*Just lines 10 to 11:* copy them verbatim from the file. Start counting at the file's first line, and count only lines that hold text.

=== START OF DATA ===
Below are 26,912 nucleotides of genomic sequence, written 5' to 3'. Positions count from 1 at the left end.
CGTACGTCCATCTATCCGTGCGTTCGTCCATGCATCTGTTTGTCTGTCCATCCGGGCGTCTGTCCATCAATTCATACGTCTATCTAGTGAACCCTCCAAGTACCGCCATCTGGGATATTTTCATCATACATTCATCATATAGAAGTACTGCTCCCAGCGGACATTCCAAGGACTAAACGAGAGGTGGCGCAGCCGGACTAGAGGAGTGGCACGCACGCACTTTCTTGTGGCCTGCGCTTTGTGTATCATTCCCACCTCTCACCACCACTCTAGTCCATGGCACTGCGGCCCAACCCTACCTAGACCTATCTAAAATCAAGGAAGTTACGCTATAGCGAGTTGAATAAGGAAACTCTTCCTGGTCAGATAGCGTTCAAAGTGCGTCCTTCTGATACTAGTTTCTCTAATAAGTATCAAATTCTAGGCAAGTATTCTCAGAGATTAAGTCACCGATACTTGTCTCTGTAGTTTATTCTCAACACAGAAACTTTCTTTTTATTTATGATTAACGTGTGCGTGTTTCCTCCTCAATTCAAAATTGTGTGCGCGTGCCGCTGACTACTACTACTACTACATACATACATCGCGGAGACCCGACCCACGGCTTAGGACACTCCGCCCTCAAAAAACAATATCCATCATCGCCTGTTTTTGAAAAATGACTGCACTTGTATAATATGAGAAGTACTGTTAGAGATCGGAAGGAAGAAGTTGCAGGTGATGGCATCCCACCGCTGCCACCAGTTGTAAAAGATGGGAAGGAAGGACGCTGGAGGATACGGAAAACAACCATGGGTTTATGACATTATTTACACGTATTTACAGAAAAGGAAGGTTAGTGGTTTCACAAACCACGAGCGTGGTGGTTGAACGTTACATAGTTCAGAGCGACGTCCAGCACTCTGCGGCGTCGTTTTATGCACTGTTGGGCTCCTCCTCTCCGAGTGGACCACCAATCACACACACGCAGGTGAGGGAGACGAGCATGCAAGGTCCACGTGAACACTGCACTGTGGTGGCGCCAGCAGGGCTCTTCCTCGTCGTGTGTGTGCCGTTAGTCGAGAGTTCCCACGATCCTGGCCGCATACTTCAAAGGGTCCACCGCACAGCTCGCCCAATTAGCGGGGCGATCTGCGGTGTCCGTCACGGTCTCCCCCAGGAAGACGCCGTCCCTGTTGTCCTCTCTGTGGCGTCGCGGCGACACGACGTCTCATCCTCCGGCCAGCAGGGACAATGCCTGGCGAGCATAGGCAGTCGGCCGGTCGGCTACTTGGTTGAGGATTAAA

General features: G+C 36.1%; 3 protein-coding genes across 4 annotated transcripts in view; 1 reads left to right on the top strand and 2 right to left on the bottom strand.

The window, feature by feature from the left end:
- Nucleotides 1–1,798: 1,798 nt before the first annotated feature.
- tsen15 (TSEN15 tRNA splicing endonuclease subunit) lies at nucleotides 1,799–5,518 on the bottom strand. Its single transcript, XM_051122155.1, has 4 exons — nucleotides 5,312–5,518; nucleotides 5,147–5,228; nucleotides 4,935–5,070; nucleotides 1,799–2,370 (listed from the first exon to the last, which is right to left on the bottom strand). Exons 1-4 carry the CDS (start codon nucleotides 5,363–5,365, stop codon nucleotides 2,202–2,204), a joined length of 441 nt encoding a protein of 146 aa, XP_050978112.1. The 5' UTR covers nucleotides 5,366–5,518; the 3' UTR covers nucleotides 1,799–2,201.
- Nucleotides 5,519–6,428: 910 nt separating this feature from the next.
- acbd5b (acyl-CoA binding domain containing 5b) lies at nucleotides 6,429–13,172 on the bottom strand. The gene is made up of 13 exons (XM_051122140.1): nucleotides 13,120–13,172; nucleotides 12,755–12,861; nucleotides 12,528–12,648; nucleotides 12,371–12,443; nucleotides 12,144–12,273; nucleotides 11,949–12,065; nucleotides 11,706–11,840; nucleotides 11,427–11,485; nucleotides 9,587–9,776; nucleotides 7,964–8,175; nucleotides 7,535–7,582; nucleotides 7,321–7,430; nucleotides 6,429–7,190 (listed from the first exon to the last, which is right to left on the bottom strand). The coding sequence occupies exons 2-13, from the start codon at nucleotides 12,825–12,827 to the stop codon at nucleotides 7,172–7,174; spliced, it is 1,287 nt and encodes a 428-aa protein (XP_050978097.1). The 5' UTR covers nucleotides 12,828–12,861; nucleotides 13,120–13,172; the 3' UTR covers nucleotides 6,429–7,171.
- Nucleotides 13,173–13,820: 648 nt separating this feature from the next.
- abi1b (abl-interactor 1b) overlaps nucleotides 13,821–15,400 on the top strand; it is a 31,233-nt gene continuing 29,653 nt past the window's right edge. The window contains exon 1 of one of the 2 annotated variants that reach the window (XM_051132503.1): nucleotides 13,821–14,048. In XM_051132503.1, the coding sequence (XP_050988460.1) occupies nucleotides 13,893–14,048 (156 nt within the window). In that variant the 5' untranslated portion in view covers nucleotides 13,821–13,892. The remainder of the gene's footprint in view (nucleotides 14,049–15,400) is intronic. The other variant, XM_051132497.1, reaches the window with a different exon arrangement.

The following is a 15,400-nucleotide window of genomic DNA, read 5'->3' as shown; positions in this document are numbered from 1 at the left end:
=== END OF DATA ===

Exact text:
- abi1b (abl-interactor 1b) overlaps nucleotides 13,821–15,400 on the top strand; it is a 31,233-nt gene continuing 29,653 nt past the window's right edge. The window contains exon 1 of one of the 2 annotated variants that reach the window (XM_051132503.1): nucleotides 13,821–14,048. In XM_051132503.1, the coding sequence (XP_050988460.1) occupies nucleotides 13,893–14,048 (156 nt within the window). In that variant the 5' untranslated portion in view covers nucleotides 13,821–13,892. The remainder of the gene's footprint in view (nucleotides 14,049–15,400) is intronic. The other variant, XM_051132497.1, reaches the window with a different exon arrangement.

The following is a 15,400-nucleotide window of genomic DNA, read 5'->3' as shown; positions in this document are numbered from 1 at the left end: